It was my first teaching job, at the illustrious Savannah Country Day School. As most first teaching jobs are, it was certainly a learning experience. My classes included choir and drama grades sixth through twelve, plus advising, carpool, and directing (musical and theatrical), producing, accompanying, set-designing and building, and even teaching choreography for the high school and middle school musicals. In my first year, I lost my voice and had to go on vocal rest for two weeks (the best thing to ever happen to my teaching, but that’s another post). I got scolded by parents for requiring their children to actually memorize their dramatic monologues. I got yelled at by students for removing their favorite (i.e. disgusting) sofa from the classroom. And, I had what was supposed to be a serious conversation with 40 sixth graders dissolve into a giggly discussion of farts (to date my biggest, and funniest, teaching failure).
Feeling dejected and unsuccessful, I continued into my second year pondering how I would teach these kids to love music. And then, like a knight in shining armor, the answer came (as it probably does for many) in the form of Yo Yo Ma. Yo Yo Ma was coming to perform with the Savannah Symphony, and I was determined to take my students. If I couldn’t teach them to love music as it SHOULD be loved, then surely Yo Yo Ma could!
My colleagues thought I was crazy, not because of Yo Yo Ma – they all wanted hear him, too, but because the piece was Strauss’ Don Quixote, not your standard cello concerto, and definitely NOT something the kids would get. I mean, it’s a tone poem after all! These kids will eat you, the Savannah Symphony, and Strauss alive, my fellow teachers warned.
Undeterred, I started early. Months in advance, I started taking time out of rehearsal to read abridged vignettes from the Cervantes. For each scene, I explained all of the relevant music, from the solo cello, viola, euphonium, and bass clarinet to the smallest details, such as the clarinet and brass flutter tonguing that represents the sheep. When we got to the open rehearsal, they were transfixed! And, when it came to questions, the students overcame their usual inclination to ask questions about practice time, age, and, yes, bodily functions, and they actually asked about the MUSIC. What was it like to play a character on the cello? Do you play this differently than a concerto where you aren’t playing a person? From gas to Strauss – these kids and I had come a long way!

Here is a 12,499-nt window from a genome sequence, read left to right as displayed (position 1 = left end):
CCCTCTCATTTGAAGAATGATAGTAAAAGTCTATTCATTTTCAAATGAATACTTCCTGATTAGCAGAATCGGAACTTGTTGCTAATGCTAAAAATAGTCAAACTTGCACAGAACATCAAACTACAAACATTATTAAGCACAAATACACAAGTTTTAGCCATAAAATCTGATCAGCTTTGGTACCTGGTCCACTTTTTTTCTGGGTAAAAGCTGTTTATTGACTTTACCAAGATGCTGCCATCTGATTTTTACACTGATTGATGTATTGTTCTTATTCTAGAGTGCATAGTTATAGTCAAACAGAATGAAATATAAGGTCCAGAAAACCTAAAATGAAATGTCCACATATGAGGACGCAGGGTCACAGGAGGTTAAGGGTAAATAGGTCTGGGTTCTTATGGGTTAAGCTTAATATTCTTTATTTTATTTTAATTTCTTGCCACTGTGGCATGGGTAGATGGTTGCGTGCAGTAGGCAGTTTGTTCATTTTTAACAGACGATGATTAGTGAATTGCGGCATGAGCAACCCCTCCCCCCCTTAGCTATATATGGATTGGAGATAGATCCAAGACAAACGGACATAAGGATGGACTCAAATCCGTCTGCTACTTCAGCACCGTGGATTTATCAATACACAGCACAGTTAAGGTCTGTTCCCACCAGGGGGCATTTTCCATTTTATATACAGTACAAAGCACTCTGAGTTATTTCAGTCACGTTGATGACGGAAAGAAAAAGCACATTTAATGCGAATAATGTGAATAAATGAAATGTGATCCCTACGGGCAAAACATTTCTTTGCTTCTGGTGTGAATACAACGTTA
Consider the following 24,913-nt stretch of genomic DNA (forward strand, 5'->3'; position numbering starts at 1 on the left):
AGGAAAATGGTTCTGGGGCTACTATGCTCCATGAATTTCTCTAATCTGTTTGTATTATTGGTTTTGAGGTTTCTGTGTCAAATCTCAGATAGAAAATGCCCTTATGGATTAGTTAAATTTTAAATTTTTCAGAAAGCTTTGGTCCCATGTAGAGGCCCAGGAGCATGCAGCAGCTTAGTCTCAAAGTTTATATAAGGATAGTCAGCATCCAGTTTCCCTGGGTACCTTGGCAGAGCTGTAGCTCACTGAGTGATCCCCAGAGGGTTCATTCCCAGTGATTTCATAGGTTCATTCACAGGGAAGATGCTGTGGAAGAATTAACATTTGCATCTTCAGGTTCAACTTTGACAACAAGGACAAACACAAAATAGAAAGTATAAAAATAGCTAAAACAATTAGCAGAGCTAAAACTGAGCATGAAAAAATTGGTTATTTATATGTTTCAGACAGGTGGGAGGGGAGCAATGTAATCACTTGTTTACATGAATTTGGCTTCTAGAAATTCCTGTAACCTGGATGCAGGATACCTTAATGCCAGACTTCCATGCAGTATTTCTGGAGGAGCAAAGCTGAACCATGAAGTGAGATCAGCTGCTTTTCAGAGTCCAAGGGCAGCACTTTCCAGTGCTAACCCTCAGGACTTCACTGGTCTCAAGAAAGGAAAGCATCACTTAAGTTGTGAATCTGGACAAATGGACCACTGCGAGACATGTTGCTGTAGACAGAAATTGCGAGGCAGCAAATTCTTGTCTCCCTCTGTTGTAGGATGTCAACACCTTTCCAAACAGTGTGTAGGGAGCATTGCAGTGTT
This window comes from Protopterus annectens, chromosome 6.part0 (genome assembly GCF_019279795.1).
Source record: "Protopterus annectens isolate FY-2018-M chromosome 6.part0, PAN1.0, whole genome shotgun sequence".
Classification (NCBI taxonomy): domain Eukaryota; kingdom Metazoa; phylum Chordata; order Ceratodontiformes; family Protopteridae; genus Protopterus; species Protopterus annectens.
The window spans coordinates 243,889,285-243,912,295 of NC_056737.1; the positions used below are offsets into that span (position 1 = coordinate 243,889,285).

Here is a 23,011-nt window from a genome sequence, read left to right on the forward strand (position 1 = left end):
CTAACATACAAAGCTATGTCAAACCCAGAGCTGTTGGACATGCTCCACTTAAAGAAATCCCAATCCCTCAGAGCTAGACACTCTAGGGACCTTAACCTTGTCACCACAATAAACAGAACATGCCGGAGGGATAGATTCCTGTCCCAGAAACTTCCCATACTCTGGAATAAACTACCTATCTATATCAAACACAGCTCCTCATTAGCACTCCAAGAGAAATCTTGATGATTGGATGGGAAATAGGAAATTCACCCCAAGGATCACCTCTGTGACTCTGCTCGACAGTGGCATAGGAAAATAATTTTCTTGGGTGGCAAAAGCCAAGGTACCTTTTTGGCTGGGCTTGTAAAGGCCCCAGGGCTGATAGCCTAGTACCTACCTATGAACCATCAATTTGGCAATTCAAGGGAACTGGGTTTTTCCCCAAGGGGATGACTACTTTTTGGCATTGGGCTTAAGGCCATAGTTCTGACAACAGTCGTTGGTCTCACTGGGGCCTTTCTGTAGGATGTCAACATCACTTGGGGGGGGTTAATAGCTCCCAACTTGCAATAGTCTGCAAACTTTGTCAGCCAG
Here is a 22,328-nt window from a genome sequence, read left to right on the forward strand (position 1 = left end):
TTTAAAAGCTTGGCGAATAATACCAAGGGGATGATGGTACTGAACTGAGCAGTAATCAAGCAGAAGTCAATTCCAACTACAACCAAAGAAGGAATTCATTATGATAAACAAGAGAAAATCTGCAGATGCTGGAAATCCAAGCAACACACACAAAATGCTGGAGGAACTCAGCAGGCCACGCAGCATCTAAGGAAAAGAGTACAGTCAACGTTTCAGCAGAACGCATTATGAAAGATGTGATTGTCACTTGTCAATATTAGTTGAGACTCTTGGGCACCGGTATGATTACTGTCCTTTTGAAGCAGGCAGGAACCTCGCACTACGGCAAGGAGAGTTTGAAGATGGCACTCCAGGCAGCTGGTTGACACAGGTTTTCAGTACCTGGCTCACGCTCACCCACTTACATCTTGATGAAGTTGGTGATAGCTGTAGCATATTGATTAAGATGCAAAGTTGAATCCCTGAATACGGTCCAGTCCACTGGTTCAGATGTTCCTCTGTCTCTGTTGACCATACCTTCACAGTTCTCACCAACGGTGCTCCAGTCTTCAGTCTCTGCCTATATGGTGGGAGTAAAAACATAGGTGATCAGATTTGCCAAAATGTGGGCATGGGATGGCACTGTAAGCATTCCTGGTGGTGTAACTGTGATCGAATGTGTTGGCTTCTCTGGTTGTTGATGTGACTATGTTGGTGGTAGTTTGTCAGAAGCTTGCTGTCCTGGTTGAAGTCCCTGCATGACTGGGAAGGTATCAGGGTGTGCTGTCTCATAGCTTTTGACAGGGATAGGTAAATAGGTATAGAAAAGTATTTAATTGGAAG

But the story doesn’t end there.
Months later, I had to miss work and hired a sub. I grabbed a trusty Leonard Bernstein Young Peoples Concert video, left it on the desk, and headed out of town. The report back from the very confused sub was priceless.
When the video gets to about 12:45, Leonard Bernstein tells the children in the audience that he was going to relay a story about Superman, a kazoo-playing character, and some prisoners, and he warns them that this is not the correct story for the music that will follow. Of course, being middle schoolers, my students didn’t pay attention to the heads up about the story switch. Instead, when the music started, they about caused a riot. “Who is this guy?”, they asked the sub. “He doesn’t know what he’s talking about!”, they argued. “That’s not Superman!”, they ranted. The sub prodded further. They made her stop the video and told her that this man in the black and white video was completely wrong about the story, and he must not be very smart. You see, they told the sub, this was actually a scene from Strauss’ Don Quixote. That main theme is not Superman’s at all, but rather that of the adventurous and slightly clueless Don Quixote himself. And the prisoners’ snoring was actually the bleating of sheep that Don Quixote imagined to be an approaching army. AND, this guy didn’t even mention the coolest part, that the clarinets and brass are playing flutter tongue!
Luckily, they resumed the video and soon realized that Bernstein was in on the trick, and he actually DID know that this was Strauss. If the sub had stopped there, I would have brought 40 middle schoolers from flatulence to flutter-tonguing in less than a year, but they would have grown up thinking Leonard Bernstein was a failure. Although I’m proud of the former, I don’t know if I could have lived with the latter.
The rest of the Strauss segment is at the beginning of this video.